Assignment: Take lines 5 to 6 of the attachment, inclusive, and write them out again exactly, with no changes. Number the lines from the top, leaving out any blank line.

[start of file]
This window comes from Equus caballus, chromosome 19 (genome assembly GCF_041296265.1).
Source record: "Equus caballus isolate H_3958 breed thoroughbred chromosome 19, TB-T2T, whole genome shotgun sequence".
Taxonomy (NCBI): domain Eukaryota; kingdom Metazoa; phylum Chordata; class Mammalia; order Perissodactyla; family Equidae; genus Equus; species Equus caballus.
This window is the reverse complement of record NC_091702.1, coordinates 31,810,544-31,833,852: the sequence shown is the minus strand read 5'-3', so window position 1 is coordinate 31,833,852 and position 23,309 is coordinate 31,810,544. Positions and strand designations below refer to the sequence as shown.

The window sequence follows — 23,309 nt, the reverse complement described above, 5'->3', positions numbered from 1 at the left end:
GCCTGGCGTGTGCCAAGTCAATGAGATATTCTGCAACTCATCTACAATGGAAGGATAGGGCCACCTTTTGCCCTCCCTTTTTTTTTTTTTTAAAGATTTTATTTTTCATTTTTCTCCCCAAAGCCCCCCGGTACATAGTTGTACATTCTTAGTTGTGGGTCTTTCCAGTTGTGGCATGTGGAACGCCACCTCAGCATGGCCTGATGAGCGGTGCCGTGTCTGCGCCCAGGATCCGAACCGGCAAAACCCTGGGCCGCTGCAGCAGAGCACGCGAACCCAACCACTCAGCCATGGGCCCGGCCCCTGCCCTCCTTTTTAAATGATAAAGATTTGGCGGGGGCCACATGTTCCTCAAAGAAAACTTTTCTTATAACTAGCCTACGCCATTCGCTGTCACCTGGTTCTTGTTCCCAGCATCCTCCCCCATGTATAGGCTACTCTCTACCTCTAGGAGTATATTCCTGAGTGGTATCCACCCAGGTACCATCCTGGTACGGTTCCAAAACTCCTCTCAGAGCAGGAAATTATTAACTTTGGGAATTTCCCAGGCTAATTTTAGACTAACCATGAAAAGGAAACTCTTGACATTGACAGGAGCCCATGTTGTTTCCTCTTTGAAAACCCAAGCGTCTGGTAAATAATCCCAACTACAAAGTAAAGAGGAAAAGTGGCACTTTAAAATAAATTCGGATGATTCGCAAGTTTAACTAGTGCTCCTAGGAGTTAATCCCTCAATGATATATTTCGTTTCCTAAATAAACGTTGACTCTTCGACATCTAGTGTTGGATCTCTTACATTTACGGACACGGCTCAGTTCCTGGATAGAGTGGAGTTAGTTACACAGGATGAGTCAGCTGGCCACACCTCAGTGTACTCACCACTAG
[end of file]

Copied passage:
The window sequence follows — 23,309 nt, the reverse complement described above, 5'->3', positions numbered from 1 at the left end:
GCCTGGCGTGTGCCAAGTCAATGAGATATTCTGCAACTCATCTACAATGGAAGGATAGGGCCACCTTTTGCCCTCCCTTTTTTTTTTTTTTAAAGATTTTATTTTTCATTTTTCTCCCCAAAGCCCCCCGGTACATAGTTGTACATTCTTAGTTGTGGGTCTTTCCAGTTGTGGCATGTGGAACGCCACCTCAGCATGGCCTGATGAGCGGTGCCGTGTCTGCGCCCAGGATCCGAACCGGCAAAACCCTGGGCCGCTGCAGCAGAGCACGCGAACCCAACCACTCAGCCATGGGCCCGGCCCCTGCCCTCCTTTTTAAATGATAAAGATTTGGCGGGGGCCACATGTTCCTCAAAGAAAACTTTTCTTATAACTAGCCTACGCCATTCGCTGTCACCTGGTTCTTGTTCCCAGCATCCTCCCCCATGTATAGGCTACTCTCTACCTCTAGGAGTATATTCCTGAGTGGTATCCACCCAGGTACCATCCTGGTACGGTTCCAAAACTCCTCTCAGAGCAGGAAATTATTAACTTTGGGAATTTCCCAGGCTAATTTTAGACTAACCATGAAAAGGAAACTCTTGACATTGACAGGAGCCCATGTTGTTTCCTCTTTGAAAACCCAAGCGTCTGGTAAATAATCCCAACTACAAAGTAAAGAGGAAAAGTGGCACTTTAAAATAAATTCGGATGATTCGCAAGTTTAACTAGTGCTCCTAGGAGTTAATCCCTCAATGATATATTTCGTTTCCTAAATAAACGTTGACTCTTCGACATCTAGTGTTGGATCTCTTACATTTACGGACACGGCTCAGTTCCTGGATAGAGTGGAGTTAGTTACACAGGATGAGTCAGCTGGCCACACCTCAGTGTACTCACCACTAG